2. Since when do crony capitalists oppose more government programs? I thought that was the whole point of being a crony capitalist – to have a lot of government programs to dip your beak into.

    6. Savers do it every day.

  2. He examines the United States, a nation that has prospered but is today experiencing slower growth and increasing inequality.

    I don’t care how many iPhones you give the 99%, there won’t truly be an end to poverty until my tuition is paid for by someone else.

  3. And yet loads of people are determined to believe that things are getting worse for people in every conceivable way. Pathetic.

    Even for those of us who absolutely hate everything political that is going on, it’s nice to reflect on how pleasant things really are today for a whole lot of people.

    1. People don’t *actually* believe things are getting worse. They can look around and see that their iPhones keep getting better and they’re living longer and so on. The whole “the world is going to hell” thing is a fad. It’s a fad specifically because things are getting better. It’s just posturing and social signaling to scream that the sky is falling. Just like people scream about racism when we’re probably at a time where racism is at the lowest point it’s ever been; have you noted this trend?

      People are lazy as fuck and do shit when it’s easy. You know when it’s easy to endlessly whine about how bad things are getting? When it’s actually the exact opposite.

      1. I certainly have noted it regarding racism as well. You’d think we were heading back to Jim Crow the way some people go on.

        If it was just people making themselves miserable, I wouldn’t care so much. But it gets used by politicians to maintain a permanent crisis mode so we always must DO SOMETHING!

        1. Oh, it is definitely an attempt to spread the misery, to stick it to other people, etc. That’s just how (unpleasant) people roll.

        2. Politicians need all those little separations to have a cause to defend; thus justifying something that they can get little groups to rally around! The media then becomes the trumpet to announce all of these injustices. Politicians, newspapers, TV, etc. then justify themselves as products!

  4. Life will always be unequal for the stupid, the lazy, and the infirm. No fantasy can change that.

    1. How -ist, -centric, -phobic, and -archal of you.

      1. Realist, fact-centric, fantasy-phobic, and . . . OK, I got nuthin for “archal”.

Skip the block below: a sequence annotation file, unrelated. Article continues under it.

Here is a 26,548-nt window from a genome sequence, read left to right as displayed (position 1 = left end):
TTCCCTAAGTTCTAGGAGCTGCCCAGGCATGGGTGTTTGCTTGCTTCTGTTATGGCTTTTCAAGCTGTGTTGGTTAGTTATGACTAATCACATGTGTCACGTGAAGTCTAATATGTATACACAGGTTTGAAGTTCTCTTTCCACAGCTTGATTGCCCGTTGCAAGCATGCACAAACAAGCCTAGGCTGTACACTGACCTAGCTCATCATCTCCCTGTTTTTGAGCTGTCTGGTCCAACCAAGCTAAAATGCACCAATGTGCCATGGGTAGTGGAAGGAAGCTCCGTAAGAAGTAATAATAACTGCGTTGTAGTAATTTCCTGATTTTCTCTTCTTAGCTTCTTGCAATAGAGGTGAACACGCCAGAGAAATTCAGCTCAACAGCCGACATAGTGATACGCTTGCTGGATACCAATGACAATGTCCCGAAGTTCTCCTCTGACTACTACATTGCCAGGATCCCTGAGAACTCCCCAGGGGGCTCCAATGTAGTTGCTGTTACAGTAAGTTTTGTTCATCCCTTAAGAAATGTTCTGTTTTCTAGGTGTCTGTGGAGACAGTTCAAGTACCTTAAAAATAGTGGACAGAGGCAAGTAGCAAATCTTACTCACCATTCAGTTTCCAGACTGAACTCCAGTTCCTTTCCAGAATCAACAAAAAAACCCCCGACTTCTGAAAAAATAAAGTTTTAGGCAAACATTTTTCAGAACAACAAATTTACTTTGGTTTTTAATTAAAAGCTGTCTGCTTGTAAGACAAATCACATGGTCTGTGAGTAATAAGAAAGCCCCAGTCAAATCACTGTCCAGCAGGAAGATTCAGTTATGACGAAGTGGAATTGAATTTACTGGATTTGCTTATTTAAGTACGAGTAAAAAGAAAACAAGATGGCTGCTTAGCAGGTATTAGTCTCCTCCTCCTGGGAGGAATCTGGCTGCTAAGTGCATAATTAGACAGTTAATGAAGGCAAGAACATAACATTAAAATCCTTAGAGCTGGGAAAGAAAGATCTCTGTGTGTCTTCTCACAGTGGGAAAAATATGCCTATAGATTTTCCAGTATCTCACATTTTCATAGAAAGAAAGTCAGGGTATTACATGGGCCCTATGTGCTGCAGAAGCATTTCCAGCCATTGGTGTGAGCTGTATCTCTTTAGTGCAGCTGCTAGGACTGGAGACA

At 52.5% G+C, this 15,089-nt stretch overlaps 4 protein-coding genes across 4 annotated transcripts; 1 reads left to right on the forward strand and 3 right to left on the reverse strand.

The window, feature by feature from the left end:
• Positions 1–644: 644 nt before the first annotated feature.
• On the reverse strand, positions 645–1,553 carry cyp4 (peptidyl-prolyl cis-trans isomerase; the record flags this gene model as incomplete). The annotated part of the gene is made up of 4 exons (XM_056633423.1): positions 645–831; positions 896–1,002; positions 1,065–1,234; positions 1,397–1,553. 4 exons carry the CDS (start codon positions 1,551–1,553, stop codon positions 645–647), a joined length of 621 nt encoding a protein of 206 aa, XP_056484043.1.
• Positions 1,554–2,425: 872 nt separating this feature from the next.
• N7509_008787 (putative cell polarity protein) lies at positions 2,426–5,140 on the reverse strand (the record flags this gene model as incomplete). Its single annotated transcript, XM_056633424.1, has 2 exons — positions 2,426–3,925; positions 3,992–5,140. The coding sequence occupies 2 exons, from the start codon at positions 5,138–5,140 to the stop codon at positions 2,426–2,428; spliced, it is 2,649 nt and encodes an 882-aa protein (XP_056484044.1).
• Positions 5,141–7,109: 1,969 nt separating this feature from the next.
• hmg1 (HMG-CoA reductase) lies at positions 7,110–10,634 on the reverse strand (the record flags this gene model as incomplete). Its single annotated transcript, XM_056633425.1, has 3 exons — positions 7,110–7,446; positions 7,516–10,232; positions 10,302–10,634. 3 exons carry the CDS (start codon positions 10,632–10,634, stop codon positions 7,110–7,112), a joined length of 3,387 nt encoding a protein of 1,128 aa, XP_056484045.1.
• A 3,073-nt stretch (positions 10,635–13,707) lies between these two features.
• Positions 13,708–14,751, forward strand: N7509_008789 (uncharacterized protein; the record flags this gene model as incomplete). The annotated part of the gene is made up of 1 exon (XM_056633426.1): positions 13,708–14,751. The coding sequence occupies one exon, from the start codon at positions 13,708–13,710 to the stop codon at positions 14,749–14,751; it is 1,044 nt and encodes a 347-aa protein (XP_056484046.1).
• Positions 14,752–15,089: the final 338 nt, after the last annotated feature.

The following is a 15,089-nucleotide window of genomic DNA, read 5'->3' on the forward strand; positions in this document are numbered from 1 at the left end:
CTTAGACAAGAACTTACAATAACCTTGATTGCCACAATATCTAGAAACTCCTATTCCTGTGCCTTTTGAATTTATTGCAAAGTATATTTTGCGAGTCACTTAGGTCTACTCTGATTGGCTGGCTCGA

1. Matriarchal?

    2. I guess that includes everybody ever since equality is impossible.

    3. Or for the people who would rather just live a modest life and not work too hard. I could probably be rich if that’s what I had decided to pursue after college. But I had other priorities, so I’m not. That’s not a failure of the economy.

    4. Dean Wormer, is that you?

  5. Actually the reason for falling global poverty numbers is relatively simple. In much of the third world, leaders have taken to stealing slightly less output than they previously stole. The resulting gains in productivity (as producing makes sense as an activity to do, since you won’t have it all taken from you) have revolutionized standards of living.

  6. The book title is actually listed wrong. It is “health, wealth, and…” not, “wealth, health, and…”

  7. Not everyone gets rich at the same time, and not everyone gets immediate access to the latest life-saving measures, whether access to clean water, to vaccines, or to new drugs for preventing heart disease. Inequalities in turn affect progress. This can be good; Indian children see what education can do and go to school too.

    It’s really refreshing to see someone saying this. There is still support for meritocracy and unequal outcomes arising from differences in effort, skill, etc. But most people say they want equal opportunity. Well, yeah, that sounds nice, but I actually don’t.

    My grandparents and parents worked hard to send me to a private school because they valued that for me. Before that my grandparents worked hard to send my parents to college. If everyone was guaranteed the same quality of education (a fantasy in practice, but let’s say private schools were outlawed) then the incentive to work hard to improve opportunities for your children would be reduced. But that extra hard work benefits everyone. It created more wealth that my parents used for a better education for my brother and I.

    1. You’re describing the perils of equal outcome, not equal opportunity. Equal opportunity doesn’t omit the need to work hard for a better outcome.

      1. Equal opportunity does not guarantee equal outcomes.

        Equal rights do not guarantee equal opportunity.

      2. No, I’m saying that if equal opportunity was actually enforced, there would be no incentive for people to try and create better opportunities for their children.

    2. “My grandparents and parents worked hard to send me to a private school because they valued that for me.”

      Profiting from the work of your parents and grandparents is by definition an undeserved reward.

      1. Indeed. Those profits should be stripped from your parents, and distributed by the State.

        Because getting a handout from the State that has been forcibly seized from its owners is the very definition of a deserved reward.

        1. This sort of thing where, rather than responding to what was written one reacts to an imaginary declarative, is a form of fetishism. You’re arguing with yourself.

      2. Yeah, absolutely. I benefited from their hard work, but they worked hard in large part of my benefit. If they couldn’t have passed those benefits on to me, would they have worked as hard? I think it is likely that the answer is “no”. And then, not only might I have been worse off, but so would the other people who their work enriched.

  8. He examines the United States, a nation that has prospered but is today experiencing slower growth and increasing inequality.

    So if we decrease inequity, there will be faster growth. /prog

  9. [pedantry] It’s not a Nobel Prize. Yes, there is some crossover with the Nobel system (the selection committee is based at the same institution as is the Nobel committee for Physics and Chemistry, but also the same institution that awards honors for arthritis research and crystallography that don’t trade on the Nobel name). It is, however, a separate award established not by Alfred Nobel’s estate but by Sweden’s central bank. [/pedantry]